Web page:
Unrealized proposals Edit
As part of the New York City Transit Authority's 1968 Program for Action, the construction of the full-length Second Avenue Subway was proposed. It was to be built in three phases—the first phase from Court Street to Grand Street was already opened by 1968; the second phrase from 126th to 34th Streets and the third phase from 34th to Grand Street were in the works.
The line's planned stops in Manhattan, spaced farther apart than those on existing subway lines, proved controversial; the Second Avenue line was criticized as a "rich man's express", circumventing the Lower East Side with its complexes of high-rise low- and middle-income housing and slums in favor of a silk stocking route." There was to be no station at 116th Street, but the next station north would be at 125th Street and the next station south would be at 106th Street.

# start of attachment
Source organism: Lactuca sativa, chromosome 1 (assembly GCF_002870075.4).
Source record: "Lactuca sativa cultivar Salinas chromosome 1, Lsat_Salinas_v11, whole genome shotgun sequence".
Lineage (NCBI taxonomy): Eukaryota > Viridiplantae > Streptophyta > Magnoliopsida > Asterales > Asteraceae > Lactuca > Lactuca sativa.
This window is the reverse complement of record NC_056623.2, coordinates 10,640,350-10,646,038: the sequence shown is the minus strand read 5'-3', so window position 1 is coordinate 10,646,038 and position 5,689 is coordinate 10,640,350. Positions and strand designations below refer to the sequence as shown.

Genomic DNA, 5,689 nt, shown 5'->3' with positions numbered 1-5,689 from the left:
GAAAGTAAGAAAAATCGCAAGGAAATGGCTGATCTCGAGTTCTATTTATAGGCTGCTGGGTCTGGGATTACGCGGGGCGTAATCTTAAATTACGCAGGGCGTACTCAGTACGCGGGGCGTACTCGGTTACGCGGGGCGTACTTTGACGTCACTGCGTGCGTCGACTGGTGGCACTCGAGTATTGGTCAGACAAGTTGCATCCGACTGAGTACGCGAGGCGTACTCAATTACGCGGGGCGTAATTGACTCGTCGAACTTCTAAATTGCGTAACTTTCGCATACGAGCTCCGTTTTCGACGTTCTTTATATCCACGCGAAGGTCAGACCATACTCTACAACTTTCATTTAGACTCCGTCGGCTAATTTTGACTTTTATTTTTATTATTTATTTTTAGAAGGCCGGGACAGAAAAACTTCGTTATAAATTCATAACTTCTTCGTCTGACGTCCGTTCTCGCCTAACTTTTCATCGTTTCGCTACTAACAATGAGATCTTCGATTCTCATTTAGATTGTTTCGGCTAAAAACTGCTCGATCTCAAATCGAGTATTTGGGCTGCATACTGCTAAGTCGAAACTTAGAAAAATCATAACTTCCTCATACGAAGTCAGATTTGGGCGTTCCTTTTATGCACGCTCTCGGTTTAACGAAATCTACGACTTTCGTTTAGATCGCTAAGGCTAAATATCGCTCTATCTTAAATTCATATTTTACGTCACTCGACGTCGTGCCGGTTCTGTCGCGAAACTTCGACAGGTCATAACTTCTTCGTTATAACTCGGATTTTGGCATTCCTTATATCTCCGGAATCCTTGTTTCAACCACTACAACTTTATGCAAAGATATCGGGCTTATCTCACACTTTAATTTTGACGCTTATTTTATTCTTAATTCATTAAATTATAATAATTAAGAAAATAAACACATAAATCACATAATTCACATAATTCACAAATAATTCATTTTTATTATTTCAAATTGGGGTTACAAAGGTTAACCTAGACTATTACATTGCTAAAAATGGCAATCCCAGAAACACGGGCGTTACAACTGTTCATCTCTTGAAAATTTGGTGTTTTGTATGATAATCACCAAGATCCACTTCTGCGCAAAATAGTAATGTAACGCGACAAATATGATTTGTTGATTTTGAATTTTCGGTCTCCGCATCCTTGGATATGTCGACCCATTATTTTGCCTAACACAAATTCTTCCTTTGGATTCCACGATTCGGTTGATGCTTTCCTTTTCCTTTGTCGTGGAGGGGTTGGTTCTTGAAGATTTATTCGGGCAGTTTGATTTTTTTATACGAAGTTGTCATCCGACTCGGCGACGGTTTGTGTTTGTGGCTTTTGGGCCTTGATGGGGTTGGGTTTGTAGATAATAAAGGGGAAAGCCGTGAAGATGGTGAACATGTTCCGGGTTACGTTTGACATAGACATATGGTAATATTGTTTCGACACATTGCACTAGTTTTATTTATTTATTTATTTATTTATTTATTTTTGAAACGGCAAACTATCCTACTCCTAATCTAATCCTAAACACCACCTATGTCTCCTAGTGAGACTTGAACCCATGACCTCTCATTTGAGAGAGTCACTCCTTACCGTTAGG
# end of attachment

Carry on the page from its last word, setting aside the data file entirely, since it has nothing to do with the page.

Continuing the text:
A combination of Federal and State funding was obtained, and despite the controversy over the number of stops and route, a groundbreaking ceremony was held on October 27, 1972 at Second Avenue and 103rd Street. In December 1972, the NYCTA started soliciting bids for the construction of Section 13 of Route 132-A, which was between 110th and 120th Streets in East Harlem.:512 Bids opened on January 26, 1973, and the bid from Cayuga-Crimmins was the lowest of six bids. The contract was awarded on March 20, 1973, and, in that month, construction of the segment by Cayuga-Crimmins began at a cost of $35.45 million (equivalent to $202,970,000 in 2016). About half of this section was constructed through solid rock and therefore continual blasting was necessary. One worker was killed in the construction of this section.
However, the city soon experienced its most dire fiscal crisis yet, due to the stagnant economy of the early 1970s, combined with the massive outflow of city residents to the suburbs, and in September 1975 construction on the line stopped, and the tunnels were sealed. Over the next few decades, the MTA regularly inspected and maintained the tunnel segments, to maintain the structural integrity of the streets above, and in case construction would ever resume. Trespassers would often camp in the tunnels until the MTA increased security.